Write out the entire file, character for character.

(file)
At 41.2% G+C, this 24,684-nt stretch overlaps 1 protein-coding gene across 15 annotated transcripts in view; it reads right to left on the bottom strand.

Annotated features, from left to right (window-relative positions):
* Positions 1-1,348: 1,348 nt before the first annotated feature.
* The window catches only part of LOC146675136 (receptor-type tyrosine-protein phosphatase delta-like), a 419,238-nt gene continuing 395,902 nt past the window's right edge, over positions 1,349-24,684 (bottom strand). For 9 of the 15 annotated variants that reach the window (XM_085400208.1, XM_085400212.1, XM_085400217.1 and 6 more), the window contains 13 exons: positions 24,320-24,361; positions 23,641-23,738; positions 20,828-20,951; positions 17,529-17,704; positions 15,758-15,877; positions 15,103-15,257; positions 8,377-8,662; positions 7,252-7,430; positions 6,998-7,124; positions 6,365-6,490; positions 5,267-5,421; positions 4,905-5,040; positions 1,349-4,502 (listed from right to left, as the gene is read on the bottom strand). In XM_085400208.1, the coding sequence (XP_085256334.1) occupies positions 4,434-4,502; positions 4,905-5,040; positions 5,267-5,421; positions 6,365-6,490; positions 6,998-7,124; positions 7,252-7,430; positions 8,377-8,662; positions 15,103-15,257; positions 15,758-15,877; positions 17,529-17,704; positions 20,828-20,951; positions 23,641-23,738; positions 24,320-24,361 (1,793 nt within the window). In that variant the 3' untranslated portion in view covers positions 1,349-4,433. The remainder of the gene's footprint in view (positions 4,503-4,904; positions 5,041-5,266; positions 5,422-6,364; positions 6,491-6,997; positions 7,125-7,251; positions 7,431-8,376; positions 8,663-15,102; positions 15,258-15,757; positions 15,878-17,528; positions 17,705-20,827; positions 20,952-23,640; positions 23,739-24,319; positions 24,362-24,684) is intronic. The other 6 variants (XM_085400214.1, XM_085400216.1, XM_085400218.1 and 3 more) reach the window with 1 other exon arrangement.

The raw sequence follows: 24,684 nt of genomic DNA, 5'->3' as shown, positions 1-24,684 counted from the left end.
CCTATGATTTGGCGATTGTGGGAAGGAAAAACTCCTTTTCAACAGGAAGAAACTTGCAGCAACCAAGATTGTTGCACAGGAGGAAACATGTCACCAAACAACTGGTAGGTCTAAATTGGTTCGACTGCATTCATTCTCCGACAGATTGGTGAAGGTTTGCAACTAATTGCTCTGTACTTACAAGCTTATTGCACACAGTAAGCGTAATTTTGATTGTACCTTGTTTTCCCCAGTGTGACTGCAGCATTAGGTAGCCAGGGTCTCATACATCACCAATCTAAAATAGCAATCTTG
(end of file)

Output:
At 41.2% G+C, this 24,684-nt stretch overlaps 1 protein-coding gene across 15 annotated transcripts in view; it reads right to left on the bottom strand.

Annotated features, from left to right (window-relative positions):
* Positions 1-1,348: 1,348 nt before the first annotated feature.
* The window catches only part of LOC146675136 (receptor-type tyrosine-protein phosphatase delta-like), a 419,238-nt gene continuing 395,902 nt past the window's right edge, over positions 1,349-24,684 (bottom strand). For 9 of the 15 annotated variants that reach the window (XM_085400208.1, XM_085400212.1, XM_085400217.1 and 6 more), the window contains 13 exons: positions 24,320-24,361; positions 23,641-23,738; positions 20,828-20,951; positions 17,529-17,704; positions 15,758-15,877; positions 15,103-15,257; positions 8,377-8,662; positions 7,252-7,430; positions 6,998-7,124; positions 6,365-6,490; positions 5,267-5,421; positions 4,905-5,040; positions 1,349-4,502 (listed from right to left, as the gene is read on the bottom strand). In XM_085400208.1, the coding sequence (XP_085256334.1) occupies positions 4,434-4,502; positions 4,905-5,040; positions 5,267-5,421; positions 6,365-6,490; positions 6,998-7,124; positions 7,252-7,430; positions 8,377-8,662; positions 15,103-15,257; positions 15,758-15,877; positions 17,529-17,704; positions 20,828-20,951; positions 23,641-23,738; positions 24,320-24,361 (1,793 nt within the window). In that variant the 3' untranslated portion in view covers positions 1,349-4,433. The remainder of the gene's footprint in view (positions 4,503-4,904; positions 5,041-5,266; positions 5,422-6,364; positions 6,491-6,997; positions 7,125-7,251; positions 7,431-8,376; positions 8,663-15,102; positions 15,258-15,757; positions 15,878-17,528; positions 17,705-20,827; positions 20,952-23,640; positions 23,739-24,319; positions 24,362-24,684) is intronic. The other 6 variants (XM_085400214.1, XM_085400216.1, XM_085400218.1 and 3 more) reach the window with 1 other exon arrangement.

The raw sequence follows: 24,684 nt of genomic DNA, 5'->3' as shown, positions 1-24,684 counted from the left end.
CCTATGATTTGGCGATTGTGGGAAGGAAAAACTCCTTTTCAACAGGAAGAAACTTGCAGCAACCAAGATTGTTGCACAGGAGGAAACATGTCACCAAACAACTGGTAGGTCTAAATTGGTTCGACTGCATTCATTCTCCGACAGATTGGTGAAGGTTTGCAACTAATTGCTCTGTACTTACAAGCTTATTGCACACAGTAAGCGTAATTTTGATTGTACCTTGTTTTCCCCAGTGTGACTGCAGCATTAGGTAGCCAGGGTCTCATACATCACCAATCTAAAATAGCAATCTTG